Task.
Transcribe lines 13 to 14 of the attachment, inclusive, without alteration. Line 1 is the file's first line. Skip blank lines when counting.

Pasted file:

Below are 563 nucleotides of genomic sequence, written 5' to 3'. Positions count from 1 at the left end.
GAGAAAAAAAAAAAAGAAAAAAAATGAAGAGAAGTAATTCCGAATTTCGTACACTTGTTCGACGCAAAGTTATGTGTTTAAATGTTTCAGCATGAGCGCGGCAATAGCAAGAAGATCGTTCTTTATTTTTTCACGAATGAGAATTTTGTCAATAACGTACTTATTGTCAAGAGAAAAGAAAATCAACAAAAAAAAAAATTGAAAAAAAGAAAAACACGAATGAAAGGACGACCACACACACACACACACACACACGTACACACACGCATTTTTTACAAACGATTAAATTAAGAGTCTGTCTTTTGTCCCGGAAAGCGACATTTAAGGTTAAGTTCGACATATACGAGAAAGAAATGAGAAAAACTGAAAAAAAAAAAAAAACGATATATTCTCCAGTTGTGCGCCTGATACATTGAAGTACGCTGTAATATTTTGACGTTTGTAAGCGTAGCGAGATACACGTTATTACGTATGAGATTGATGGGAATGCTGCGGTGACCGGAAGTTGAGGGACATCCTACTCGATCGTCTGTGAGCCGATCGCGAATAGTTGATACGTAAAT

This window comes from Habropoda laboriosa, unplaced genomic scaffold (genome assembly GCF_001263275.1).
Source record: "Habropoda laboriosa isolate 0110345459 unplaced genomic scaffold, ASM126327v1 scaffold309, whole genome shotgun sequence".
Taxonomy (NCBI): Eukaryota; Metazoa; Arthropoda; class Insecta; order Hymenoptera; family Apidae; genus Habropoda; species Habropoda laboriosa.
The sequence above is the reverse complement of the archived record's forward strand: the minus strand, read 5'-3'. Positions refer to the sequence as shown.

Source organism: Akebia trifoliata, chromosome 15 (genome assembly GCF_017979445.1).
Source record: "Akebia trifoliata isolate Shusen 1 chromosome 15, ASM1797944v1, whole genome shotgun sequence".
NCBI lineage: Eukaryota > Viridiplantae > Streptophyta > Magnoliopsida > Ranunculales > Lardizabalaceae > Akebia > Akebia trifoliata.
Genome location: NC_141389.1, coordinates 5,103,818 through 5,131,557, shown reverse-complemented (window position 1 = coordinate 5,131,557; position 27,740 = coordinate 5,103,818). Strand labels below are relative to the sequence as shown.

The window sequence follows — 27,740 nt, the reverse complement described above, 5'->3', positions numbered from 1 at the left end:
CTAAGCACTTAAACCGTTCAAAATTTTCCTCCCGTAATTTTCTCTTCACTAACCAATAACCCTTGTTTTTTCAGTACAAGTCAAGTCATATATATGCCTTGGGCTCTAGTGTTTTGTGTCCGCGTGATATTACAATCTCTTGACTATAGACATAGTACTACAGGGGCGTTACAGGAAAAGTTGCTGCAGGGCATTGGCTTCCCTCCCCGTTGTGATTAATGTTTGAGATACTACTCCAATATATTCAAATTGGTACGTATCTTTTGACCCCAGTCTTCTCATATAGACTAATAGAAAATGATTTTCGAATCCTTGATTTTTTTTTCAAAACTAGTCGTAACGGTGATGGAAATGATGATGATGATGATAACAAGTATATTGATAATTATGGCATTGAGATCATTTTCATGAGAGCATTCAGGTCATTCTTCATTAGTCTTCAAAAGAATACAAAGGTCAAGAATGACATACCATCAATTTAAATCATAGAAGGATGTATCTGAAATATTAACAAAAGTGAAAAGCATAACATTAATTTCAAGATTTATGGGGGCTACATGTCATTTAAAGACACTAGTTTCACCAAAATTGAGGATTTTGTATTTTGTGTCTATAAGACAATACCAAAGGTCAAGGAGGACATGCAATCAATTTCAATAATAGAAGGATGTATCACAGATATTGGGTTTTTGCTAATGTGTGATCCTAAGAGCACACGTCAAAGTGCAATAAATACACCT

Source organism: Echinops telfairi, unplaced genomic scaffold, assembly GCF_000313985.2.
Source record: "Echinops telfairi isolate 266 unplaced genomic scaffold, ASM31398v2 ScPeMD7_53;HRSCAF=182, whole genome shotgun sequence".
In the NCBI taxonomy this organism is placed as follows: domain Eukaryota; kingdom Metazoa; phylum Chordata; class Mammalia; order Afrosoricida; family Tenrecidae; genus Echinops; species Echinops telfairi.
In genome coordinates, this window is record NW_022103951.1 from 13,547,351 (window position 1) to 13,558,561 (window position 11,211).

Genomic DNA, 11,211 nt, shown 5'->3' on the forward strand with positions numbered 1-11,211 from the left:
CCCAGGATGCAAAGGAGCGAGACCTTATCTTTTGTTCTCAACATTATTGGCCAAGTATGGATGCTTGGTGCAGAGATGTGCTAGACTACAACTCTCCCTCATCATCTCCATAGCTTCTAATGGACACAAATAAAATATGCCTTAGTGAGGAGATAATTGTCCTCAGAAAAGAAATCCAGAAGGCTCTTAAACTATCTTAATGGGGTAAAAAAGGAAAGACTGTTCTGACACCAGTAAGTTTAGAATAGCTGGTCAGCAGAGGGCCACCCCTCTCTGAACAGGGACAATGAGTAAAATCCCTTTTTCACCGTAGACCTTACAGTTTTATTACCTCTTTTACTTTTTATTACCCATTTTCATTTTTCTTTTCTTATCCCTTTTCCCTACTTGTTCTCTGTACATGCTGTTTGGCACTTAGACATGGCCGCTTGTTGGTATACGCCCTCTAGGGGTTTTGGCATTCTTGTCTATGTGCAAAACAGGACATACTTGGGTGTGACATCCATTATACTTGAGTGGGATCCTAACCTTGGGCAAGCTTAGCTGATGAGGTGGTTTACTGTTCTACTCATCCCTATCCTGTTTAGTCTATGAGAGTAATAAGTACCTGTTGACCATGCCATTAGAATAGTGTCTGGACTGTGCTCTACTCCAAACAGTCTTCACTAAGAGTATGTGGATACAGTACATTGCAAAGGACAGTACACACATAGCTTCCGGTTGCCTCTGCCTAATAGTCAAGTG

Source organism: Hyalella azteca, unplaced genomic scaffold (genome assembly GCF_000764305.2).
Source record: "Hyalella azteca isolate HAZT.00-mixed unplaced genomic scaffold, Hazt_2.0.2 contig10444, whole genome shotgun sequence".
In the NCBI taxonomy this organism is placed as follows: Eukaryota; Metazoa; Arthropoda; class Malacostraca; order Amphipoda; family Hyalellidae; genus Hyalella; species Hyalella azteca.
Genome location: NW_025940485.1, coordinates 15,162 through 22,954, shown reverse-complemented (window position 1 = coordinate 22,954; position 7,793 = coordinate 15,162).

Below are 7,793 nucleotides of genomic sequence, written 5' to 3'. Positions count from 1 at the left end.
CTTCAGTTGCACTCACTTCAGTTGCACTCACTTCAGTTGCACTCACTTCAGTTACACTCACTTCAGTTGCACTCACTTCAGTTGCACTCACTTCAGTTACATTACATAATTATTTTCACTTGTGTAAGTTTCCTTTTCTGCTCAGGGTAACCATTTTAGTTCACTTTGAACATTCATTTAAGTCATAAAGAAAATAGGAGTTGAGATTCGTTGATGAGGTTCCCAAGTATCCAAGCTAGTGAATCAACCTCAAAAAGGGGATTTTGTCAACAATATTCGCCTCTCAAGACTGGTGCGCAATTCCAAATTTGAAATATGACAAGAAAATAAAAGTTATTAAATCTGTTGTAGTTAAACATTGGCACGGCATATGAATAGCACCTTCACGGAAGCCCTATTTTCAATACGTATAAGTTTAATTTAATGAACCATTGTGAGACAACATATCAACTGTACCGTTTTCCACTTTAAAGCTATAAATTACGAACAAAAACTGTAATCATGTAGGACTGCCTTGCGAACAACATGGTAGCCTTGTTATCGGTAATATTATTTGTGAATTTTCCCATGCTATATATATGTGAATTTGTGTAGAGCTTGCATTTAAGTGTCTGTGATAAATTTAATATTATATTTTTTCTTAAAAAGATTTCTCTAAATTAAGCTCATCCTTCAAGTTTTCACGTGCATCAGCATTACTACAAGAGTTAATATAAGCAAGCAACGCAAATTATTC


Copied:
Source organism: Echinops telfairi, unplaced genomic scaffold, assembly GCF_000313985.2.
Source record: "Echinops telfairi isolate 266 unplaced genomic scaffold, ASM31398v2 ScPeMD7_53;HRSCAF=182, whole genome shotgun sequence".